Stock market rallies, but money managers advise caution
byMar 25th 2009 2:00PM
The recent eye-popping gains in the stock market offered a rare bit of sunshine in the middle of a worldwide economic tsunami. But institutional money managers are cautioning investors into reading too much into the rally.
"We are still in a long-term bear market . . . not the beginning of a long-term stock market rally," said Peter Demirali, vice president and portfolio manager with Cumberland Advisors of Vineland, N.J., which manages $1 billion in assets, in an interview.
The unprecedented levels of volatility have surprised even seasoned market pros. The Dow Jones Industrial Average and S&P 500 are off about 40 percent over the past year while the Nasdaq Composite Index plunged 35 percent. Short sales havereached record levels even though the indexes have posted gains over the past month as worries about the Obama administration's bank rescue plan appear to have eased.
Some investors -- particularly those at or near retirement age -- are pulling out of the stock market entirely even though financial advisers recommend that all investors have some exposure to equities. Demarili, who is encouraging investors to buy municipal bonds, said he understands why the market has spooked investors.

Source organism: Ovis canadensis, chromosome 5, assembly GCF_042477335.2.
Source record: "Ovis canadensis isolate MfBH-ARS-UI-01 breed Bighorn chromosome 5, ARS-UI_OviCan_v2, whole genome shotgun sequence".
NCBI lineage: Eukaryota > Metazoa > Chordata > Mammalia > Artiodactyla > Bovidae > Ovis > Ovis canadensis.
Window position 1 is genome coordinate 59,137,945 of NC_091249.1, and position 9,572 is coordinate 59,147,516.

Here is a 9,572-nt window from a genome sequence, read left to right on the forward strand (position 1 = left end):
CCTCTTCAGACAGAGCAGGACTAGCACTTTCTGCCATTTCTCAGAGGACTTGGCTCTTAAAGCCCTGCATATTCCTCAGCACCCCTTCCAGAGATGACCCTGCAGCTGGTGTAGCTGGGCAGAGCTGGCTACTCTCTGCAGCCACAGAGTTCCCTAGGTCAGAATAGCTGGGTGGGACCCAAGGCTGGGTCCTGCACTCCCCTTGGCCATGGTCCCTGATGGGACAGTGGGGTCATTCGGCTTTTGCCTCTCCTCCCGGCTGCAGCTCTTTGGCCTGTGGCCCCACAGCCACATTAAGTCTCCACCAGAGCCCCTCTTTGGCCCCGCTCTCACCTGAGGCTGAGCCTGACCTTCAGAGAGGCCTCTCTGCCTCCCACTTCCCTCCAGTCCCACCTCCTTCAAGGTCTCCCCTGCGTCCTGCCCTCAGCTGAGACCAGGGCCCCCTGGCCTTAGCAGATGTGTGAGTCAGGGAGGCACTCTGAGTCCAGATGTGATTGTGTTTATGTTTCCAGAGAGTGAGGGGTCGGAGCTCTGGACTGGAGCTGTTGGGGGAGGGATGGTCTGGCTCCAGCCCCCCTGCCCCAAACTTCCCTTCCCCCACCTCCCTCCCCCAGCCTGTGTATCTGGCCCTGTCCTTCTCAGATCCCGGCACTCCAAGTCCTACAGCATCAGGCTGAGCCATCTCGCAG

"We have talked a lot of clients in off the ledge," he said. "You don't want them to have a heart attack. It's an emotional process."
Though pundits on CNBC often talk about calling a "market bottom," experts caution that it is difficult to do under normal conditions and will be extraordinarily hard to figure out in the current market.
"Ultimately, you won't know if this is the bottom for months or years to come," said Don Bennyhoff, a senior investment analyst with the Vanguard Group, an interview. "You just don't ultimately know."
Investors should review their portfolio to make sure that their investment strategy is as well-founded now as it was before the market meltdown, he said.
Stan Stovall, chief market strategist at Standard & Poors, is advising investors to remain cautious, arguing that the only way to know when the bear market rally is over is when prices stop falling. Investors with a short-term horizon may be able to trade the rally though many experts are recommending less risky alternatives to stocks such as bonds.
Even when the market rebounds, it will not be a straight shot up. The lows may be retested before stocks start trending upward. Many economists expect the recession to end in the third or fourth quarter. In the meantime, investors will have to be patient and flexible.
"I would not be surprised if the market traces the design on Charlie Brown's shirt," Stovall said. "When life gives you lemons, you make whiskey sours."